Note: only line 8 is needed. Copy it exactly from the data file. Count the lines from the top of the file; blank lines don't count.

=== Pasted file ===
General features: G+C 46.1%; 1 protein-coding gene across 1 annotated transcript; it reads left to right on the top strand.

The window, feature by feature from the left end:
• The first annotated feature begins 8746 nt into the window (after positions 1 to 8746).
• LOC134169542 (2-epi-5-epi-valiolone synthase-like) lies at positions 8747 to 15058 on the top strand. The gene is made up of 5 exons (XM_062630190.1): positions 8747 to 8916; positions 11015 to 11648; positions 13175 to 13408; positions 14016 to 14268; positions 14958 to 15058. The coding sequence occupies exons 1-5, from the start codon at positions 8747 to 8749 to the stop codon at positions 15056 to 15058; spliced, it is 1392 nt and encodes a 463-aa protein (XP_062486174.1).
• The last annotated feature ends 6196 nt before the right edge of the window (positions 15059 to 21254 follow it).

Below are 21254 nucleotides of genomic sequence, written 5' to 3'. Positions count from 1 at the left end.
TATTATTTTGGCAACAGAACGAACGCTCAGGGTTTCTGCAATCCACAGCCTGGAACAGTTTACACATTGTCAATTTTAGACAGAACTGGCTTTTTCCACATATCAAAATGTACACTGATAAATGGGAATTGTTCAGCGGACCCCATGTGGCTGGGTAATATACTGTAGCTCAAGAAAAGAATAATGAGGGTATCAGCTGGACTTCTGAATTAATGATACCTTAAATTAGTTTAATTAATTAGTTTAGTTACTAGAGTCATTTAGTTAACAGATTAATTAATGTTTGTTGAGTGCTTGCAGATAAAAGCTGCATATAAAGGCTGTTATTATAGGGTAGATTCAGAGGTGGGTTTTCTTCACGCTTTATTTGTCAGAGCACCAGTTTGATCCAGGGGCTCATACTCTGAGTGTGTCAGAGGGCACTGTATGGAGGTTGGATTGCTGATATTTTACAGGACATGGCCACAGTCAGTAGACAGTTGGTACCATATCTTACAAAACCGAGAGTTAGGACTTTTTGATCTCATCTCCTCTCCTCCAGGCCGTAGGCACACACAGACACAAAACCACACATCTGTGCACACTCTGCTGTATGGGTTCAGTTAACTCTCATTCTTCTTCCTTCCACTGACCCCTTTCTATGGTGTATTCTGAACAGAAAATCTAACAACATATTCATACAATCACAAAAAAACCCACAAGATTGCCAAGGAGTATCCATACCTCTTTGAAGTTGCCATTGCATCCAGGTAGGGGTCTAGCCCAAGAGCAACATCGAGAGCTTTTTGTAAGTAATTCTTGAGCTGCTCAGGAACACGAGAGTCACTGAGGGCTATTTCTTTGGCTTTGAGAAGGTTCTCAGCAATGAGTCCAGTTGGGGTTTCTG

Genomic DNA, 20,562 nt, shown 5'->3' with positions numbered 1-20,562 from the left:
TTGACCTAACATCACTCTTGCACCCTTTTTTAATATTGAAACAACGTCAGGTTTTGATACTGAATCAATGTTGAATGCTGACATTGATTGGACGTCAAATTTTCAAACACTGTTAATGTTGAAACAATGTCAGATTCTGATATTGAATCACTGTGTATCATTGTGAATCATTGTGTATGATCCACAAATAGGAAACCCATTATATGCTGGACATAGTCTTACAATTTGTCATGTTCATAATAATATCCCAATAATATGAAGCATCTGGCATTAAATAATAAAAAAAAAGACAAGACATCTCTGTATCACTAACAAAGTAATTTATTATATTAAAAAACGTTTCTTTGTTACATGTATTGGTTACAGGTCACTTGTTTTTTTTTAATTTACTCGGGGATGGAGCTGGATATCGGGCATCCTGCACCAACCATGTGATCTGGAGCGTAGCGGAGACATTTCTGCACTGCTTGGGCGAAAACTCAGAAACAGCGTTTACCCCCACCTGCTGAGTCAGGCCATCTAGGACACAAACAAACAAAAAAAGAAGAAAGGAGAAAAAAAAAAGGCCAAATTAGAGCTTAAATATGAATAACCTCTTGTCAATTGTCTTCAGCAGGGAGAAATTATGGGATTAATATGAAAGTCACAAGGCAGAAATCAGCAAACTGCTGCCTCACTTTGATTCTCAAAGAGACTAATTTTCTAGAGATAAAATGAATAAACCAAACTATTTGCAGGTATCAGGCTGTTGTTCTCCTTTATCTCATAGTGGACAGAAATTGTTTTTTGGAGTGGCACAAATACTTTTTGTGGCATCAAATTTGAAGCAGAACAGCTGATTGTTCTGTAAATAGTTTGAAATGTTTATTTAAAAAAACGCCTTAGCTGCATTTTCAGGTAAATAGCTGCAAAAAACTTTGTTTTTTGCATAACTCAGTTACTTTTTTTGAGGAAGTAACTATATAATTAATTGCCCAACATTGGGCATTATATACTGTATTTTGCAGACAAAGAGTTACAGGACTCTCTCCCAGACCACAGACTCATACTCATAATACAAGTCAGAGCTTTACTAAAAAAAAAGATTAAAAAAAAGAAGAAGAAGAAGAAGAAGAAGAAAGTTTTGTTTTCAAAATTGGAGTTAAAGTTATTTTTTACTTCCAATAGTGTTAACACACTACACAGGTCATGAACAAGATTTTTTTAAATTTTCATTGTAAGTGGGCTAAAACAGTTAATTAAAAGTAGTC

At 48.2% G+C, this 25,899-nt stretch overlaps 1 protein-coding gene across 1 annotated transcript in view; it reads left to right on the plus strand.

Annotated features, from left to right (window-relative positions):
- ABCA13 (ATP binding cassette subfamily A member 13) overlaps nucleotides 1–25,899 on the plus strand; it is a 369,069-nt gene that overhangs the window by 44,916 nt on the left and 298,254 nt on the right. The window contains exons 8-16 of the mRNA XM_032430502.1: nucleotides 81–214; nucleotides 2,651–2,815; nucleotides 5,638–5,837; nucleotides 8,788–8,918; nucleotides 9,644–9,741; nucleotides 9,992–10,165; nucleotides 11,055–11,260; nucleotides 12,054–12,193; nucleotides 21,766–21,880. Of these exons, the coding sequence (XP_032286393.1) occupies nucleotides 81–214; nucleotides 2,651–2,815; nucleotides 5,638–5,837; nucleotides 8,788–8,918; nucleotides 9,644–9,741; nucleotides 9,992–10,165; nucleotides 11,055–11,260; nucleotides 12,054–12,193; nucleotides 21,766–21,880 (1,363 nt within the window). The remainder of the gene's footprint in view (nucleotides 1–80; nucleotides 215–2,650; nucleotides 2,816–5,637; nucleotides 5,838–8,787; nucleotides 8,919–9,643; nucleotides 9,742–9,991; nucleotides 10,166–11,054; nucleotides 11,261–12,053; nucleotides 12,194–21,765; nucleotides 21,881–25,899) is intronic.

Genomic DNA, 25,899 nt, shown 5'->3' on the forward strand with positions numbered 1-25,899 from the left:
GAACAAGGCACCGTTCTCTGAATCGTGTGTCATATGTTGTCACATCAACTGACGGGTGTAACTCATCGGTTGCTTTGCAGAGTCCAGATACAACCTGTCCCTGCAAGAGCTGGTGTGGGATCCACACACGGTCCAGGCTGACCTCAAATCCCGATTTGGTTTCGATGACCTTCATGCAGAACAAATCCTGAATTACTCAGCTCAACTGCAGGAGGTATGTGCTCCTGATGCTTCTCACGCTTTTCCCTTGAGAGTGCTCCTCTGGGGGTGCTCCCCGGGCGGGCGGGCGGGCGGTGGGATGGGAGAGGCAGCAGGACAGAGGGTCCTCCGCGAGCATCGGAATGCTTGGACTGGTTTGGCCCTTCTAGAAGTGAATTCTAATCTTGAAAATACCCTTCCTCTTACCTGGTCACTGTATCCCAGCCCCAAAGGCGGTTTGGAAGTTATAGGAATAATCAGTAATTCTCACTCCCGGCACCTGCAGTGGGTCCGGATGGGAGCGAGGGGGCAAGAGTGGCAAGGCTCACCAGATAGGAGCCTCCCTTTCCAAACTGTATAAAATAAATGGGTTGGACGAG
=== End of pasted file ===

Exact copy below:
Genomic DNA, 20,562 nt, shown 5'->3' with positions numbered 1-20,562 from the left: